Offline Edward J Grug III

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Re: LoC #112 -Top 50 Western Films
« Reply #79 on: October 12, 2018, 01:53:19 AM »
I've seen all of these except Tombstone.

JOHNNY GUITAR is the only one to make the list though. I've watched it several times in the last couple of years and my appreciation for it only grows. Joan Crawford is truly amazing in it.
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Offline PsychoGoatee

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Re: LoC #112 -Top 50 Western Films
« Reply #80 on: October 12, 2018, 03:57:42 AM »
Django Unchained is cool... and entertaining...! - PsychoGoatee (box cover quote)


Offline CJones

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Re: LoC #112 -Top 50 Western Films
« Reply #81 on: October 12, 2018, 03:21:56 PM »
I honestly thought Tombstone would rank higher.


Offline Russoguru

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Re: LoC #112 -Top 50 Western Films
« Reply #82 on: October 12, 2018, 04:00:01 PM »
I may have said this before and I'm sorry Psycho Goatee but... I can't stand Django Unchained. There were some things about it that left me feeling very annoyed. I don't care how silly or cheesy it is, Tombstone is much better. Yeah, yeah, I know... blasphemy!


Offline PsychoGoatee

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Re: LoC #112 -Top 50 Western Films
« Reply #83 on: October 12, 2018, 04:00:51 PM »
Thats okay!


Offline George-2.0

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Re: LoC #112 -Top 50 Western Films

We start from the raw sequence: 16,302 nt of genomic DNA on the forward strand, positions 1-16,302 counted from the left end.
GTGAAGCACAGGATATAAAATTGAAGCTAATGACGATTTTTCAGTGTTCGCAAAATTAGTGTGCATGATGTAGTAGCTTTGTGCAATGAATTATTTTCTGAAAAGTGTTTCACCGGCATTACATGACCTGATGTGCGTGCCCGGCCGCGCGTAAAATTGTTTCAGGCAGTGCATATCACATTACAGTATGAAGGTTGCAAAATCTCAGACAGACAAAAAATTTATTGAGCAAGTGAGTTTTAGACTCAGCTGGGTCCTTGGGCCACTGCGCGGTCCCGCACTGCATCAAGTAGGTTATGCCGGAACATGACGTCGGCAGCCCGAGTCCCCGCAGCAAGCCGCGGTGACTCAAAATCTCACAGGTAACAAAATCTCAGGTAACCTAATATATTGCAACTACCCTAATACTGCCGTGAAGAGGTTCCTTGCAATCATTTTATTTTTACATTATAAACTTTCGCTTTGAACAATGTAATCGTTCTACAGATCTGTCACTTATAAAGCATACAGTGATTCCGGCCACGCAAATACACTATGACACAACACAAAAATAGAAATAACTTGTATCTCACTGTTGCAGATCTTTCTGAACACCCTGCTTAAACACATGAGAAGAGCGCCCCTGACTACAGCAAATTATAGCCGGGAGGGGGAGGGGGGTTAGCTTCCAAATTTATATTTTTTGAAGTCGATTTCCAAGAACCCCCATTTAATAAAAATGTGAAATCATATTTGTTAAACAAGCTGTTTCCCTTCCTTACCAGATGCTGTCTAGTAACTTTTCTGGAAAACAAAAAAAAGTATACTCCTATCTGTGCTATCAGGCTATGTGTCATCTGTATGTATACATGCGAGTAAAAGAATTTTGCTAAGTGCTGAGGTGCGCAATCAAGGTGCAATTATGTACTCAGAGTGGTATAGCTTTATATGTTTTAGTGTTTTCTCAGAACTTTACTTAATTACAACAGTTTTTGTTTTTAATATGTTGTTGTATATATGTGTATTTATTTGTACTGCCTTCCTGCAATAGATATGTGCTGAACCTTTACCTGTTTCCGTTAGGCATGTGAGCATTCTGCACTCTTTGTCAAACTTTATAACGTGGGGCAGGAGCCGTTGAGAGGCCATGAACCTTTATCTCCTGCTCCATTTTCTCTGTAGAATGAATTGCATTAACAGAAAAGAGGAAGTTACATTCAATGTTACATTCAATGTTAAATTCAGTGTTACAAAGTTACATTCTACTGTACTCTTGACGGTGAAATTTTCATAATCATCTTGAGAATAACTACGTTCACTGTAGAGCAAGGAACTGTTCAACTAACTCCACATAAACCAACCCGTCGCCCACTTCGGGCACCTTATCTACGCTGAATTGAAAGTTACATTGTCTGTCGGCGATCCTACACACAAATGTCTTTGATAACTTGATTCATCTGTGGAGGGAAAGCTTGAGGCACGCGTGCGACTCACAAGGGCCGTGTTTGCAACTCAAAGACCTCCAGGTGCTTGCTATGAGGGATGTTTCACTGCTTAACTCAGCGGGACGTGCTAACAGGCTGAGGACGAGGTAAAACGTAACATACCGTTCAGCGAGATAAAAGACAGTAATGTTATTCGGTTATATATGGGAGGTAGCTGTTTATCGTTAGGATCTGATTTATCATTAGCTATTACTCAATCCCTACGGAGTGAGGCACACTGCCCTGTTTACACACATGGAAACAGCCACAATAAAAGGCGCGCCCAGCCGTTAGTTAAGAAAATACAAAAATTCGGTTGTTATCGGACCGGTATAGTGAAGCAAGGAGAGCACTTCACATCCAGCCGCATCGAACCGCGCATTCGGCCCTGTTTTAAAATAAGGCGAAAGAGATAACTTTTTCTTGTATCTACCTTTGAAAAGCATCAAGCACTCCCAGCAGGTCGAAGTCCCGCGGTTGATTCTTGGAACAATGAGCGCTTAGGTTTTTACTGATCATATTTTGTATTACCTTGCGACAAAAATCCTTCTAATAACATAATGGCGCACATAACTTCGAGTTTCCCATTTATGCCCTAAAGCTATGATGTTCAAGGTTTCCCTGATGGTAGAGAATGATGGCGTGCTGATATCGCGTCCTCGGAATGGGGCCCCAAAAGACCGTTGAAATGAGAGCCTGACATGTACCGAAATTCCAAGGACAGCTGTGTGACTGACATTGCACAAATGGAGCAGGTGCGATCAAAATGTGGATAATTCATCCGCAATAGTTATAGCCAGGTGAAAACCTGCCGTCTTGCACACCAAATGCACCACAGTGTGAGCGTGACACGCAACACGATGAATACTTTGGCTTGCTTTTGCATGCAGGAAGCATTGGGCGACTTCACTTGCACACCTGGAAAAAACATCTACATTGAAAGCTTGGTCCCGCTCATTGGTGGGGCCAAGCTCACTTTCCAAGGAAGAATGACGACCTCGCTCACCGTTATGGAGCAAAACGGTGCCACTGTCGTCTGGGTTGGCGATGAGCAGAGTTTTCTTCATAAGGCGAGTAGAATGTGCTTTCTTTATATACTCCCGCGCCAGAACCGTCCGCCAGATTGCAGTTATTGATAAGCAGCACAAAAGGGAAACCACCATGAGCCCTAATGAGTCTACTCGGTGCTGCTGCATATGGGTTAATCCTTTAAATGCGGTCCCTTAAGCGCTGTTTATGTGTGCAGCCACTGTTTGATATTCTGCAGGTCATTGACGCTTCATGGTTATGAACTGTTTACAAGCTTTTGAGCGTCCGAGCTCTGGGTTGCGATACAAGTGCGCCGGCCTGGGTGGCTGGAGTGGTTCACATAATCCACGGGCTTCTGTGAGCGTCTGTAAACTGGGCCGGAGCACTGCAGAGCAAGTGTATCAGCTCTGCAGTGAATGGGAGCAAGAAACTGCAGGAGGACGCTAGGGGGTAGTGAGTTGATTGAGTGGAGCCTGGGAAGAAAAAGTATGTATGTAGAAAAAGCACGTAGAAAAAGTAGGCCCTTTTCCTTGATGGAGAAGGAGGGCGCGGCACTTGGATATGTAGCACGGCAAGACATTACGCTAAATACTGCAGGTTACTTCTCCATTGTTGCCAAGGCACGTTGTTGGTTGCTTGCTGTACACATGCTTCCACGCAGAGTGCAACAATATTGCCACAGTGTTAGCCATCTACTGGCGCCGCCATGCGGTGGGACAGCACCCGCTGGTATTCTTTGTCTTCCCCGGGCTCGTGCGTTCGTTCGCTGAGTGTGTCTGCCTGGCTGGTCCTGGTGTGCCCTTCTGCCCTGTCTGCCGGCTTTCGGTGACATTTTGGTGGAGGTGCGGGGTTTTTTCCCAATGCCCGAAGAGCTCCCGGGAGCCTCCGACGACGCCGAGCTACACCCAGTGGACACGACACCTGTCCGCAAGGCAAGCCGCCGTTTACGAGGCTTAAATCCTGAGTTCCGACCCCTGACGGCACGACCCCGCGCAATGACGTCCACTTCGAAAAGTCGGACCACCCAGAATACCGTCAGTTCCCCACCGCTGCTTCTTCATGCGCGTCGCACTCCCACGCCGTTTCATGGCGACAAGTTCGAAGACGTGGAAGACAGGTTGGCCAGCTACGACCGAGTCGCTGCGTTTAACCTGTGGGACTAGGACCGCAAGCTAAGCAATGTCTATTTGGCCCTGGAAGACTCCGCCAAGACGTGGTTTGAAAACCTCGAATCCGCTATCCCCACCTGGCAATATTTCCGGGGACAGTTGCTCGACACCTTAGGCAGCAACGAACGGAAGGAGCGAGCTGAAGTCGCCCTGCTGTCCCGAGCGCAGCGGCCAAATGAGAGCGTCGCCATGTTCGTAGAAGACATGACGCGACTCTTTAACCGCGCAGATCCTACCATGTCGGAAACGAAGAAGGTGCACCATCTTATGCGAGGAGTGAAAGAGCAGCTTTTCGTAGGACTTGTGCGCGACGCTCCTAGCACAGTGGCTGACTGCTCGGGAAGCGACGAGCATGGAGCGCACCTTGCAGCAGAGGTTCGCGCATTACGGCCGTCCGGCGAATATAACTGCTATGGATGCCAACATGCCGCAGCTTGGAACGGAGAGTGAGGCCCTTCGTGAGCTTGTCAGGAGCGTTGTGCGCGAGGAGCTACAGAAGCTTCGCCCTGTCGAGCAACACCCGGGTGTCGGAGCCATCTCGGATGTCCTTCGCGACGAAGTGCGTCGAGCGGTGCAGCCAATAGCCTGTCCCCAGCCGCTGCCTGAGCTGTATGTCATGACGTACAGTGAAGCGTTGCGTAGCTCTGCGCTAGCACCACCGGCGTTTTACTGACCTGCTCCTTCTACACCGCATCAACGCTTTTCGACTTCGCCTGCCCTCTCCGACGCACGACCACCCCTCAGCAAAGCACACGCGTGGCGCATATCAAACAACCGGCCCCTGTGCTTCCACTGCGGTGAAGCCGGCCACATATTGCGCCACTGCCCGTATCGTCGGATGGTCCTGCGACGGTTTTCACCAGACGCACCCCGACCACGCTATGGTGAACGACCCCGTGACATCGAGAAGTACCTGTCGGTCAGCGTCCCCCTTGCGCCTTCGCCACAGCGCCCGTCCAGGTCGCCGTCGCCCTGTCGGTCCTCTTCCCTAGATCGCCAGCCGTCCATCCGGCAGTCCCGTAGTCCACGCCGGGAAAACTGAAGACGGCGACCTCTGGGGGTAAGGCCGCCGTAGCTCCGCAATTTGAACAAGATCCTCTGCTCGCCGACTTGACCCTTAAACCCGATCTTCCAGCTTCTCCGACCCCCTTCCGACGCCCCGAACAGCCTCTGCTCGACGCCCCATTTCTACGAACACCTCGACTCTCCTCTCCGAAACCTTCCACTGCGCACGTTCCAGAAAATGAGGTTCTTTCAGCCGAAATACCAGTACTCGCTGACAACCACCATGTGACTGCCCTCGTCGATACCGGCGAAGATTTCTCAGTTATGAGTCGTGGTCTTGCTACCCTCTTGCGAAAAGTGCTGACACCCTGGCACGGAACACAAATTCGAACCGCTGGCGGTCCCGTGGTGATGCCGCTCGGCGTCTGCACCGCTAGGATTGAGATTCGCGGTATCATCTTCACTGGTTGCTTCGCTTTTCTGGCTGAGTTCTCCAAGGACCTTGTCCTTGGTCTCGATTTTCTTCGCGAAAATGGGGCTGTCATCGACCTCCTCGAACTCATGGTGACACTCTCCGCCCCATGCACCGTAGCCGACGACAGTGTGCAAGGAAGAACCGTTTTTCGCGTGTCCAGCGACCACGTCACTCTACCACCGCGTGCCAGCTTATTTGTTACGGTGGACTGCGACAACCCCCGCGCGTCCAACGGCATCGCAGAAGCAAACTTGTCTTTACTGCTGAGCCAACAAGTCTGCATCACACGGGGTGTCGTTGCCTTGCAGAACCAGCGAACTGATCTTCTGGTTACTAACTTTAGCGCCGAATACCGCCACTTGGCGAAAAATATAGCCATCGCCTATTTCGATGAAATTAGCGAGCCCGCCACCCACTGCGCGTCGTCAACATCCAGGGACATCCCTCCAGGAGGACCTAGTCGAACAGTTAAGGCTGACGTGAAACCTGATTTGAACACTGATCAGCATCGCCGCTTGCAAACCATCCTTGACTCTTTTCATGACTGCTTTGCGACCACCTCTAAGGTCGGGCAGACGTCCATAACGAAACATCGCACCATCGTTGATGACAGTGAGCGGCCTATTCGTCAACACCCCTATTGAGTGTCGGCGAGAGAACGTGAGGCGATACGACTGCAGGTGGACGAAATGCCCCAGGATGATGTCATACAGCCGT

« Reply #84 on: October 12, 2018, 06:39:05 PM »
For me, Christoph Waltz makes Django great. When he's gone, and Tarantino goes off the rails with the ending, in that self indulgent way of his. It kind of loses me. But when Waltz was around it was golden.

Tombstone? Personally I think the 21st slot is too generous. I mean it's a goodie, but there are better films listed behind it. (Hell, there's a masterpiece directly behind it)
« Last Edit: October 12, 2018, 06:41:08 PM by George-2.0 »


Offline CJones

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Re: LoC #112 -Top 50 Western Films
« Reply #85 on: October 12, 2018, 07:21:16 PM »
For me, Christoph Waltz makes Django great. When he's gone, and Tarantino goes off the rails with the ending, in that self indulgent way of his. It kind of loses me. But when Waltz was around it was golden.

I had Django Unchained on my list, but I can agree with you there. It kinda looses me towards the end.


Offline George-2.0

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Re: LoC #112 -Top 50 Western Films
« Reply #86 on: October 12, 2018, 11:14:24 PM »
#17 – RED RIVER
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61 points on 4 of 13 lists - Highest Ranking: #6 (Travis)

Director: Howard Hawks

Stars: John Wayne, Montgomery Clift, Walter Brennan, Harry Carey, John Ireland

Subgenre: Cattle Drive Western

Howard Hawks’ first Western pitted seasoned rancher John Wayne against his adopted son Montgomery Clift in what screenwriter Borden Chase described as Mutiny on the Bounty with saddles and stirrups. Wayne’s Tom Dunson is a tortured, stubborn antihero, whose early decision to leave his ladylove results in her death, and a lifetime of regret. He takes a young boy, the sole survivor of the Indian attack that claimed his sweetheart, under his wing and, accompanied by his wagon master, continues on, spending almost 15 years growing a cattle empire in South Texas. Following the Civil War, Dunson figures its time for a thousand-mile drive north—with some 10,000 cattle on what would be known as the Chisholm Trail—but the taskmaster’s grown son (Clift) comes to challenge his authority, to mounting peril.